26 Sep Universal Basic Income
We were talking about wealth yesterday. We are now taking about acute poverty. What kind of an oxymoron company are we? The reasons are two folds. One, we or not just reclamation agency for forgotten wealth of individuals or strategic financial advisers for emerging SMEs. Above all else, we are human beings impacted by the environment we live in and poverty hurts.
Two, Chief Economic Advisor Arvind Subramanian’s extension by a year kept us wondering if the Modi Government wants to bring in Universal Basic Income Scheme over the next one year. Arvind Subramanian’s term was to end on 16th October 2017. Now it gets extended by one year. That is 16th October 2018. About one month before model code of conduct kicks in for 2019 general elections. What a mileage it would be for Modi re-election if it is implemented! Re-election would be over before the economic ramifications, if any, kicks in. For this reason alone, would not the opposition try to torpedo the implementations?
Universal Basic Income (UBI, for short) as concept for India was pronounced by CEA Arvind Subramanian through Economic Survey report of 2016-17. From Feb through April there were some discussions and it died down. UBI in principle, gives cash to people below poverty line so that they are lifted above the poverty line.
It’s not new or unique to India. Elon Musk thinks artificial intelligence and industrial automation through robotics are going to render lot of people jobless and future governments cannot but resort to UBI. Bill Gates doesn’t agree with Elon Musk and thinks we shouldn’t panic about it. Multibillion dollar tech philanthropists’ speak apart, is it possible in India or even needed for India?
Economic Survey points out that the districts that need the most are the places in which States are incapable of delivering. Central Government is running about 950 inefficient schemes that keep close to 30 crores people below the poverty line of Rs.22 in income per day. Sad. So, there is a strong case for implementing UBI.
As per CEA’s estimate if we can spend 4.7% of GDP, 99.50% of the people can be pulled out of poverty line. Poverty line is little less than Rs.8000 per annum. It’s quite laudable, even if it is Rs.22 per day. We don’t plan to reel out statistics.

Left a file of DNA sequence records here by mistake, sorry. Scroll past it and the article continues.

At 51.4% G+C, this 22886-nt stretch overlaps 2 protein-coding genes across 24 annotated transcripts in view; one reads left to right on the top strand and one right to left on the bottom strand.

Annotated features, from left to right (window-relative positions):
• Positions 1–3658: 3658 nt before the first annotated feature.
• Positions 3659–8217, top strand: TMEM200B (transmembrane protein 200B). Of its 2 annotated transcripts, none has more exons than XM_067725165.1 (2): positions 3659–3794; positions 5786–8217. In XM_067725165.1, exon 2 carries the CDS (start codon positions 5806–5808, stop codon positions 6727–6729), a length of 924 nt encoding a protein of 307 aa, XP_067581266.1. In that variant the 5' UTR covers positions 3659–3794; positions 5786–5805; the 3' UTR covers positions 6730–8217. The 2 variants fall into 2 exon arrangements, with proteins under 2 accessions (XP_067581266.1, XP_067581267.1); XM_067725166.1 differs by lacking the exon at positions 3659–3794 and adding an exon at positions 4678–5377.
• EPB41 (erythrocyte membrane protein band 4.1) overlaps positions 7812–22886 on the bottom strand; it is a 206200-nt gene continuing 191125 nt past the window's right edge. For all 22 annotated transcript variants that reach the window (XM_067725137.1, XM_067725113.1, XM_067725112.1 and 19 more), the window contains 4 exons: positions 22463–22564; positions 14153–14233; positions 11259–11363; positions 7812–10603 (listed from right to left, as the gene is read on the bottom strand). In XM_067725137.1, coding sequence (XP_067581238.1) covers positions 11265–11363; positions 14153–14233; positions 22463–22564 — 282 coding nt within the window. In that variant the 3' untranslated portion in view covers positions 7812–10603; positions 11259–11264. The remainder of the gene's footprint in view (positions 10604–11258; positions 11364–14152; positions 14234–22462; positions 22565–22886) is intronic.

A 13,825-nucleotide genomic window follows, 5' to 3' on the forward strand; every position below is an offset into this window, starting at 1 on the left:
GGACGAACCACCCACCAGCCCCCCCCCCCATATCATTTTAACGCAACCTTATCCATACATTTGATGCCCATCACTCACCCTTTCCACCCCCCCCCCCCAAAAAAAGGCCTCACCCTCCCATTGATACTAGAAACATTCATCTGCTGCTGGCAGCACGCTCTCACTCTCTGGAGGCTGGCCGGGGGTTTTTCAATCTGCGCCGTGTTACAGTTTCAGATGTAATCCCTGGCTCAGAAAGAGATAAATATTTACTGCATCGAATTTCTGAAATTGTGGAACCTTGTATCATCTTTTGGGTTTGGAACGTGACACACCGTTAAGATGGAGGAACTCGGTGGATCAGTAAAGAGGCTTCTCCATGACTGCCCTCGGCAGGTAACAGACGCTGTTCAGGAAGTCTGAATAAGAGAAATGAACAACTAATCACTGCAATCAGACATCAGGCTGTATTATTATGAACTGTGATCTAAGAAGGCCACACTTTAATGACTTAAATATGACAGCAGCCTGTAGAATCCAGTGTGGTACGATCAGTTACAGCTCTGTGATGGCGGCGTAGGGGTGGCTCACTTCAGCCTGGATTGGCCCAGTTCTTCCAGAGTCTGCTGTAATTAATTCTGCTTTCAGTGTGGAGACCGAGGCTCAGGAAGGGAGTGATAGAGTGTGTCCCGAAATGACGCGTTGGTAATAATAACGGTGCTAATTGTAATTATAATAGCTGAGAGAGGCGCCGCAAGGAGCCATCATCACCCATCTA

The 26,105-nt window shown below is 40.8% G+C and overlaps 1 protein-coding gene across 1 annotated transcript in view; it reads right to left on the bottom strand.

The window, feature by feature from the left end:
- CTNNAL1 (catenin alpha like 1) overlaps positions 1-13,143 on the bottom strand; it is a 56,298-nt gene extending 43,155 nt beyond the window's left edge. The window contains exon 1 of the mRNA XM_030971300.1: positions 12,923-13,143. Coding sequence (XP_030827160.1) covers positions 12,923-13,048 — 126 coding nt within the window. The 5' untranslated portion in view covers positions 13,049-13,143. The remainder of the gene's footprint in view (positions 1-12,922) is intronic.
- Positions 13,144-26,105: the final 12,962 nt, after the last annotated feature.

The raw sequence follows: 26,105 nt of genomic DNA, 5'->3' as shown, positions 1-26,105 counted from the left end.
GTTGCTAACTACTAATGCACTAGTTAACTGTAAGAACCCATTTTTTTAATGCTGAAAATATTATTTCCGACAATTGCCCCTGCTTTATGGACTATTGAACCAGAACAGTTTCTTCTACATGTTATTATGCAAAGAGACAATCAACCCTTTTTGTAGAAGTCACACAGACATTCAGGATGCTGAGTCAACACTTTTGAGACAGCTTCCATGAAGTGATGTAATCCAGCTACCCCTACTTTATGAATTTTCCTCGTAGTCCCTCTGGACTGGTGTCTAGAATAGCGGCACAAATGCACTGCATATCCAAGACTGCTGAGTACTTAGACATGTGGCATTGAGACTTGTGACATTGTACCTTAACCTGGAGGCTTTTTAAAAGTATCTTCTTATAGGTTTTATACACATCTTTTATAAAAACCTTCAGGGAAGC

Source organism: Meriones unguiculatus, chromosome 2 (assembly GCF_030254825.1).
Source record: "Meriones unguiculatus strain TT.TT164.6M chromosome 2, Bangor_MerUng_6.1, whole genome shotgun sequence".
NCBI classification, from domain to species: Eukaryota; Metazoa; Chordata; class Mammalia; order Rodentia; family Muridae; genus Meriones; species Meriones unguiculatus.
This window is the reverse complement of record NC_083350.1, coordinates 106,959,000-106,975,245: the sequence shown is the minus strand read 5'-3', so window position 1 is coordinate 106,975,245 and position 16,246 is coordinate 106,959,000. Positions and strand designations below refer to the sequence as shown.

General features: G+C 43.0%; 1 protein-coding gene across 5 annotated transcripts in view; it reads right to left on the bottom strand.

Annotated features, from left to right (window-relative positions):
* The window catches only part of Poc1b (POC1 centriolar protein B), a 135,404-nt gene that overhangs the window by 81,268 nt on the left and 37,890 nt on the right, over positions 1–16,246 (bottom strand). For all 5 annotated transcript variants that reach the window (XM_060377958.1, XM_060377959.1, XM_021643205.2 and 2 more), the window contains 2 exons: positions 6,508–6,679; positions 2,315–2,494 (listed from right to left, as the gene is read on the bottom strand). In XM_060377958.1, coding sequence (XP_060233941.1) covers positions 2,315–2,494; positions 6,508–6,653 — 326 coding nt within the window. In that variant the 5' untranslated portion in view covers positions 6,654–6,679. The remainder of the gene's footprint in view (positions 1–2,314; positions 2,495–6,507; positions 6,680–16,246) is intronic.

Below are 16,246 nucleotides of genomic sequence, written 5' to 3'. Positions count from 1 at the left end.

At high level, there are a few prerequisites for implementation.
For starters, all subsidies hither to given have to be stopped. This is easier said than done.
Secondly, from where will the required money come? This requires Centre-State co-ordination and sharing of expenses. This will be anathema for States. They will be deprived of power and possibility of corruption. However, reduction in petroleum subsidy has actually made it possible to allocate funds to a large extent. One major advantage of implementation would be reduced corruption. For this reason alone, it may be difficult to implement.
Finally, there is one area the country is almost ready. It requires Jan Dhan – Aadhar – Mobile infrastructure, that is largely in place.
So, in financial or infrastructure terms it is not impossible to implement. There are a few downsides though.
What about PDS, Electricity Subsidy and other subsidies offered by various Governments for middle class people? We can’t withdraw cheap rice to your servant maid. With rural electrification thrust, not all newcomers to world with electricity can be expected to pay commercial tariff. Can we retain PDS, Electricity subsidy and fertilizer subsidy and yet provide UBI? These are questions that cross our mind.
Victor Hugo said, “There is one thing stronger than all the armies in the world, and that is an idea whose time has come”. Has time for UBI come? We are not sure. But, as Arvind Subramanian concluded in Economic Survey, UBI is a powerful idea whose time has come for some serious discussions.
Sridharan RPosted at 13:22h, 03 December
SudharsanamPosted at 17:01h, 03 December
Nice. It will take time
Not in near future.
Corruption cannot be curbed